Effectiveness and sustainability of integrated vector management programs in dengue prevention: literature review
Independent thesis Advanced level (degree of Master (One Year)), 10 credits / 15 HE creditsStudent thesis
Background: It is estimated 3.9 billion people are at risk of being infected with dengue, which poses a threat to public health and creates an economic burden to resource constrained countries. The primary prevention strategy for dengue is vector control aiming to reduce mosquito population and human-vector contacts. WHO is promoting integrated vector management as a rational decision making process to optimize the use of resources for vector control. Integrated Vector Management (IVM) emphasizes on inter-sectoral collaboration, combination of several vector control methods, and enhancement of capacity building towards sustainability of program. There are increasing research efforts to provide evidence for policy makers on integrated vector management in communities in low-middle income countries. The aim of this study is to review community based intervention studies on vector control with IVM approach in term of effectiveness, time requirements, costs, and sustainability of the intervention program after the research project have stopped.
Methods: Articles were searched on PubMed, ISI Web of Science, and Science Direct with search terms “community”, “environmental management”, “chemical control” or ‘insecticide”, “biology control”, “education campaign”, combined with “dengue” or “Aedes aegypti” or “Aedes albopictus”. Data extracted includes intervention methods, effectiveness outcome, time of outcome assessment, cost of intervention, and sustainability assessment.
Result: We identified 19 articles of 16 studies in 11 countries. 5 studies used environment management, 2 used insecticide treated materials, and 9 combined different methods. Most of the studies reviewed showed that community based intervention programs were more effective than routine vector control program based on chemical control without community participation. Effectiveness was reached after 1 to 2 months. Costs of intervention programs were lower than routine programs.Only 2 studies evaluated the sustainability of the intervention. However, those indicated that it was feasible to maintain effects of intervention, mobilize the participation of different stakeholder levels. Continuous capacity building enhanced close relationship between community and vector control personnel, contributing to sustaining effects of vector control program.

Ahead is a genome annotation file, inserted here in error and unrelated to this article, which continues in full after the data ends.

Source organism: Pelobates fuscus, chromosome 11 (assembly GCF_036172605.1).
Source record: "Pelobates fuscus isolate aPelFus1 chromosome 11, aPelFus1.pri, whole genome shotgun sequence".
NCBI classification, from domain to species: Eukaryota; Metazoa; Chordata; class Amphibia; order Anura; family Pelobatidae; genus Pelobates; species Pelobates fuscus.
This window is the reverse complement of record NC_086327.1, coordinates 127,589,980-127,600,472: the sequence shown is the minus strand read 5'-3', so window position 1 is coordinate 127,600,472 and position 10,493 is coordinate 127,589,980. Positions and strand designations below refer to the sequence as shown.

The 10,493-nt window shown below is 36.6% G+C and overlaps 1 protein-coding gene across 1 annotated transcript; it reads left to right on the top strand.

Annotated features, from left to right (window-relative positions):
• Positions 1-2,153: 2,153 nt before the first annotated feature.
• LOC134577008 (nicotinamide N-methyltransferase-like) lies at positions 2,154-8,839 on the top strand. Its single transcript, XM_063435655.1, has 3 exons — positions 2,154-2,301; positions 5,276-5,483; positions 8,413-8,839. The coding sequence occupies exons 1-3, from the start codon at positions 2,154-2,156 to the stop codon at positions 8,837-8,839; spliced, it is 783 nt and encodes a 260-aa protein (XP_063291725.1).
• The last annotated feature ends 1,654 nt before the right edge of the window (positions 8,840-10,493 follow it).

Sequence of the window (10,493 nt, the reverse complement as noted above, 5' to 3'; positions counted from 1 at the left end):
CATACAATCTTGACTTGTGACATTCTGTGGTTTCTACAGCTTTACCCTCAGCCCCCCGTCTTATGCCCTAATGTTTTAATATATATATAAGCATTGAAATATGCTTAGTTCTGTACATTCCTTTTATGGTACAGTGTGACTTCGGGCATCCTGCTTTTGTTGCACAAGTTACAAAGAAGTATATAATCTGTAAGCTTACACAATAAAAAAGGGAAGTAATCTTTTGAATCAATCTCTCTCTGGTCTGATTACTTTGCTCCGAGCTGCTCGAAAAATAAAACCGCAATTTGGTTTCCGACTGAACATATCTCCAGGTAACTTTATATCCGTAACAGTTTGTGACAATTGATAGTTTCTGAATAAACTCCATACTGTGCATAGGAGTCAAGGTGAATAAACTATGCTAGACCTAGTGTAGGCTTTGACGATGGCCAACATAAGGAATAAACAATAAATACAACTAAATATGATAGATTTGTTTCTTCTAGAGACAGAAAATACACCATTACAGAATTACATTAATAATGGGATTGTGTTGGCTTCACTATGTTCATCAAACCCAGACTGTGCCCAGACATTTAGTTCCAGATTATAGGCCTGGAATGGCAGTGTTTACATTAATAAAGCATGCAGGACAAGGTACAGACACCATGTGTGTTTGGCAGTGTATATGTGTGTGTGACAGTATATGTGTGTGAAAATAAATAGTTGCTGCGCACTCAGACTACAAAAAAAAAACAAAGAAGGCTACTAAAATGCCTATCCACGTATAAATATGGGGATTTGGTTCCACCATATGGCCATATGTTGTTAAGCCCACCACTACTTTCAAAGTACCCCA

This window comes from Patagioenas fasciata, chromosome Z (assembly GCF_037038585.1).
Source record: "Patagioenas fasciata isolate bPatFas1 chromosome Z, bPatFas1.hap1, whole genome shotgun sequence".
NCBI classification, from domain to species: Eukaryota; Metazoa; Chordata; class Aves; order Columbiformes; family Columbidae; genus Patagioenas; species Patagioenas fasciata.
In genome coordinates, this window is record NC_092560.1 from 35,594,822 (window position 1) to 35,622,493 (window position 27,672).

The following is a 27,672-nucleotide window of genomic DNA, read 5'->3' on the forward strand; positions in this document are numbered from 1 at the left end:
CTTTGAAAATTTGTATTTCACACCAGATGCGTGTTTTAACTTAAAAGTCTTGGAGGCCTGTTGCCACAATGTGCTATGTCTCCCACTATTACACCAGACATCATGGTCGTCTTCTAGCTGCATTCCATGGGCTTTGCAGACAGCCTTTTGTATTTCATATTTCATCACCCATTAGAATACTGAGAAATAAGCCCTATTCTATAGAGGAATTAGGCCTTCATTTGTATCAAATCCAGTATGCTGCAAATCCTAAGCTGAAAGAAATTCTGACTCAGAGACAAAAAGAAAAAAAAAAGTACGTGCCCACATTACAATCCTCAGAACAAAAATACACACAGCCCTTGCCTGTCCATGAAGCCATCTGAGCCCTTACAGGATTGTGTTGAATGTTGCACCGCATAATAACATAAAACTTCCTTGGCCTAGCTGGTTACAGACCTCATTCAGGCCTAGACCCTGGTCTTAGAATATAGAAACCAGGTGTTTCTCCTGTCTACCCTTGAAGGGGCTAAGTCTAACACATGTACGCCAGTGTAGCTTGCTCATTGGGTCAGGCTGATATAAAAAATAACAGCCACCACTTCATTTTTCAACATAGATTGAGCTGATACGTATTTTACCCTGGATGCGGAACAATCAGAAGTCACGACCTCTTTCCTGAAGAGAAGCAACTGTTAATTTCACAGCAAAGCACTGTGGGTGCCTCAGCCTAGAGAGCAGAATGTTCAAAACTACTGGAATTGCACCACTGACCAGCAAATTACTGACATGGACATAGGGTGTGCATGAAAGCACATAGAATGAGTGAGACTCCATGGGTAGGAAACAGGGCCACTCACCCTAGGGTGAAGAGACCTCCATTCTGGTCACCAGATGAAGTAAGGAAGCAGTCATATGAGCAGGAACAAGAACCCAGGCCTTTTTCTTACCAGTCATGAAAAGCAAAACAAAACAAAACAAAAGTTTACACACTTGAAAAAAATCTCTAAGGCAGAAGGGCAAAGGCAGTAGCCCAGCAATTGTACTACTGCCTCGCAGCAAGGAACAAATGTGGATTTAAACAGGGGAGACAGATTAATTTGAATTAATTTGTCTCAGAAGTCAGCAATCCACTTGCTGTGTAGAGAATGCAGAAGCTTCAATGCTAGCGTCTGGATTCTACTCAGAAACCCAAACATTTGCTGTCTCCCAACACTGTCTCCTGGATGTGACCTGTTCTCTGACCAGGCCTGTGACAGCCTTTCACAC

Conclusion: Integrated vector management appears to be an effective method to control vector populations. There is a need to conduct more studies to evaluate sustainability of these programs, as well as cost-effectiveness analysis to tailor out the optimal intervention strategy.
Place, publisher, year, edition, pages
2015. , 32 p.
, Centre for Public Health Report Series, ISSN 1651-341X ; 2015:40
Medical and Health Sciences Public Health, Global Health, Social Medicine and Epidemiology
IdentifiersURN: urn:nbn:se:umu:diva-104403OAI: oai:DiVA.org:umu-104403DiVA: diva2:819442
Master's Programme in Public Health
2015-05-25, Umeå, 10:30 (English)
Rocklöv, Joacim, universitetslektor
Lindholm, Lars, Professor